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Apollo 18 (2011)
Rated PG13

Starring: Warren Christie, Lloyd Owen, and Ryan Robbins

Rating:
**
out of
*****

Apollo 18 is yet another entry in the increasingly crowded sub-genre of film known as "found footage." These are movies that ask the viewer to understand that what they're seeing was filmed by the protagonists themselves. Most of these movies also ask the viewer to accept that the fate of those involved in the filming of said footage is unknown. And, of course, someone had to find it. (Hence the name of the genre.)

This time, the footage is from a secret mission to the moon which took place a full two years after the last "official" moon landing. The crew of Apollo 18 is carrying out what amounts to a black op for the Department of Defense. They're supposed to be installing devices which can detect missile launches on Earth. (A moon-based system seems terribly impractical being that Earth-bound systems for this purpose had been around since the 1950s but I digress.) However, their communications are constantly interrupted by interference and what sounds like shrieking. Once the installation of the devices is completed, the astronauts make a disturbing discovery: They're not alone on the moon.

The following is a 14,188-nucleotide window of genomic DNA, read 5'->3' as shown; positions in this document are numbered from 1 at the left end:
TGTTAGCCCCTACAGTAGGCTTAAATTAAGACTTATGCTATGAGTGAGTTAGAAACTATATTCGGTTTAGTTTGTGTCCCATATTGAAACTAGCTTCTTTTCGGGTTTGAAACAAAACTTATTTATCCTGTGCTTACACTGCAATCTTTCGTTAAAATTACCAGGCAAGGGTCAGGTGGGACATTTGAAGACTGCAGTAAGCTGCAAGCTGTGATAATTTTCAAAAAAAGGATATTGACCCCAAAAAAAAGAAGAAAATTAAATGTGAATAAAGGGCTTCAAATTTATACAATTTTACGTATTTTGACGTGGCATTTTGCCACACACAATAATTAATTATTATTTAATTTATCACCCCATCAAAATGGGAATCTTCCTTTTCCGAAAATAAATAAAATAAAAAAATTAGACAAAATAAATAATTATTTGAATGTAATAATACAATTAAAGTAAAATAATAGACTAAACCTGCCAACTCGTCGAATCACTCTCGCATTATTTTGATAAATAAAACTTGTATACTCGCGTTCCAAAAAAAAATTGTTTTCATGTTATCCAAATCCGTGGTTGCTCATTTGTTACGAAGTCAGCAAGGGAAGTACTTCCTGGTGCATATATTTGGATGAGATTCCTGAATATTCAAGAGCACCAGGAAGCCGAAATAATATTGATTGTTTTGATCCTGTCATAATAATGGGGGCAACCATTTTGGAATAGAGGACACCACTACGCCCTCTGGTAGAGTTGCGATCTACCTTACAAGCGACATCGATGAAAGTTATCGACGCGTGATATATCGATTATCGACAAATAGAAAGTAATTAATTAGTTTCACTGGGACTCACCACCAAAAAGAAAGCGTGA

Apollo 18 has a fascinating concept. Imagine being trapped on the moon with something from which you cannot escape. It's a scenario that one would think would immediately trigger instinctual fears and behaviors in someone who faces such a dilemma. Unfortunately, the actors portraying the moonbound astronauts (Warren Christie and Lloyd Owen) don't seem to be all that worried about their situation until the last reel of the film. Slightly concerned, maybe, but certainly not terrified. It is their lack of emotion that keeps Apollo 18 from being anywhere near as scary as it should have been.

The found footage genre asks the audience members to buy into the concept that we're watching events unfold as they occur. In the case of Apollo 18, we're also asked to believe that the film was edited together from 80+ hours of footage that was uploaded to a website in 2011. Yet, the film cheats the audience and the premise by being edited in such a way that goes for cheap jump scares. Would someone who edited found footage of a top secret moon mission really try to scare the viewer or would they try to inform? The edits don't fit the story and ultimately Apollo 18 disappoints.

Director Gonzalo Lopez-Gallego may have failed to make an engaging horror film but he did manage to effectively recreate a moon landing. Using digital effects and claustrophobic sets, the moon and lunar module scenes are technically brilliant. I only wish they had been used to enhance a better script.

Trivia: Actor Ryan Robbins also plays the role of Henry Foss on the television show, Sanctuary. (Source: The Internet Movie Database)

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